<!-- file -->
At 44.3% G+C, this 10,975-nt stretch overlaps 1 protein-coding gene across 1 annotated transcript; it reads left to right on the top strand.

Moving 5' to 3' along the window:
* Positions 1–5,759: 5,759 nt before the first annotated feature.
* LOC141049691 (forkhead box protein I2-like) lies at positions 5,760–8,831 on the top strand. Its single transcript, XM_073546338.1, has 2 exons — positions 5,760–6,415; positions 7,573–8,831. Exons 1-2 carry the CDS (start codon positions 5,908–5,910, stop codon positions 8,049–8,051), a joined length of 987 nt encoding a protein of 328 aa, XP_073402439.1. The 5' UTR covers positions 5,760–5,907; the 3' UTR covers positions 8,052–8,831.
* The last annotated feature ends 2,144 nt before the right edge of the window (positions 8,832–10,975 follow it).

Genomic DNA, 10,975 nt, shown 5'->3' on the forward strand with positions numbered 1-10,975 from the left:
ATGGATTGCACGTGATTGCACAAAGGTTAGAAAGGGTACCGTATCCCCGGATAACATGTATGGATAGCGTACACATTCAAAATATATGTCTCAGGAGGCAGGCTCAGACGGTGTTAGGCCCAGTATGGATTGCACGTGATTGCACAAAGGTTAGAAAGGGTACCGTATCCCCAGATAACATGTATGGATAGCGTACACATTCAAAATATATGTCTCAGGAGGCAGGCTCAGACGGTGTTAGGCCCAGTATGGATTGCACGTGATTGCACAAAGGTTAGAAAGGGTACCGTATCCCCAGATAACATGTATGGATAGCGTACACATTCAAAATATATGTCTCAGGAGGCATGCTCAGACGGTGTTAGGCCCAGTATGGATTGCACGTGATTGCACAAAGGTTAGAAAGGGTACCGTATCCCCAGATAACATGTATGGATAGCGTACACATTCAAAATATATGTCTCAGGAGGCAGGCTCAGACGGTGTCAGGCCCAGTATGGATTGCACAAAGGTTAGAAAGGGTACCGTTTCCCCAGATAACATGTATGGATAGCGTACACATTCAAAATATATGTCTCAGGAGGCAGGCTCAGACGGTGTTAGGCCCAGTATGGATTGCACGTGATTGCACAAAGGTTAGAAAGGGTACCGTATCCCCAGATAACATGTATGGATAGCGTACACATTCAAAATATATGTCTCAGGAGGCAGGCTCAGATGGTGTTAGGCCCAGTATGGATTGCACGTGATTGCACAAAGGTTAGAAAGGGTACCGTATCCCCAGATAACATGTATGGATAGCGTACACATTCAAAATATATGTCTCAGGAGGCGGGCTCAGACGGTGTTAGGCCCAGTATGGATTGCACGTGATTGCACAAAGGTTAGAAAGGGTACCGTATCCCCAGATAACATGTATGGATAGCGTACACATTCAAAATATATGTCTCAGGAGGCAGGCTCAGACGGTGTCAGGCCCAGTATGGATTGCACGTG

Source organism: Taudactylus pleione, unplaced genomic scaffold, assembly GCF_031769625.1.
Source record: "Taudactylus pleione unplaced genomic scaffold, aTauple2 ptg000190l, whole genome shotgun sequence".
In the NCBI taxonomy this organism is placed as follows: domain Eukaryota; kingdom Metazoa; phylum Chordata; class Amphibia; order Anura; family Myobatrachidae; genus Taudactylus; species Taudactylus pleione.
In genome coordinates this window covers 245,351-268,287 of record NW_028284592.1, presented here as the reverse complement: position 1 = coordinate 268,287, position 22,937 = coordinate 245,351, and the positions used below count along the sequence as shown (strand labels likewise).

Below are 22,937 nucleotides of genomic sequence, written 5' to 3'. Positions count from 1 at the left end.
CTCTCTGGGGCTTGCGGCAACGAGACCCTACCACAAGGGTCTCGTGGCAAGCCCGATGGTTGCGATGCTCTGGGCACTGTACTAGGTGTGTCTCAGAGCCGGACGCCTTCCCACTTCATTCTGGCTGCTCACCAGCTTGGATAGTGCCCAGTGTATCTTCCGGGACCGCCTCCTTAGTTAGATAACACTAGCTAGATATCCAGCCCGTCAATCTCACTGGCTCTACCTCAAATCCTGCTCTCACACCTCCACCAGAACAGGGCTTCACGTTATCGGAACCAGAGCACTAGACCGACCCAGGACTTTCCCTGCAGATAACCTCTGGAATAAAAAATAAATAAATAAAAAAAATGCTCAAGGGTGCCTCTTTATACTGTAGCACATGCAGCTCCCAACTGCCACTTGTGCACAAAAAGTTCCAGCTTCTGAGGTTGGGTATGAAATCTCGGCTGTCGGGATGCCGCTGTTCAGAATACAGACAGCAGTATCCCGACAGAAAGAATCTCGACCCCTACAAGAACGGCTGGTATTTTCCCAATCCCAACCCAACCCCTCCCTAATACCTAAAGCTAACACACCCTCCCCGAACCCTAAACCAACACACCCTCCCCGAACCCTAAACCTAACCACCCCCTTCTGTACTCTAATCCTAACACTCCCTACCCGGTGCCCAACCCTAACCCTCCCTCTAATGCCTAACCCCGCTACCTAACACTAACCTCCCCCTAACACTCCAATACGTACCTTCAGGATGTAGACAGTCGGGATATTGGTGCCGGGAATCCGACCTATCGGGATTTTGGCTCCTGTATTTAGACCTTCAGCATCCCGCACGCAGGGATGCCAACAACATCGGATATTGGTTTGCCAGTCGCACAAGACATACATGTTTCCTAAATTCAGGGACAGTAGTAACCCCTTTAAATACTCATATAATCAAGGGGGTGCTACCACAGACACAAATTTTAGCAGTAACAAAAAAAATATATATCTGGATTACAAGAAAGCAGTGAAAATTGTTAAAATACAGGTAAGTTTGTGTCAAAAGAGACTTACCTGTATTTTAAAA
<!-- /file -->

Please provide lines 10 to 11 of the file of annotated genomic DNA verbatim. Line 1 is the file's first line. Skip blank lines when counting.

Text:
In the NCBI taxonomy this organism is placed as follows: domain Eukaryota; kingdom Metazoa; phylum Chordata; class Amphibia; order Anura; family Myobatrachidae; genus Taudactylus; species Taudactylus pleione.
In genome coordinates this window covers 245,351-268,287 of record NW_028284592.1, presented here as the reverse complement: position 1 = coordinate 268,287, position 22,937 = coordinate 245,351, and the positions used below count along the sequence as shown (strand labels likewise).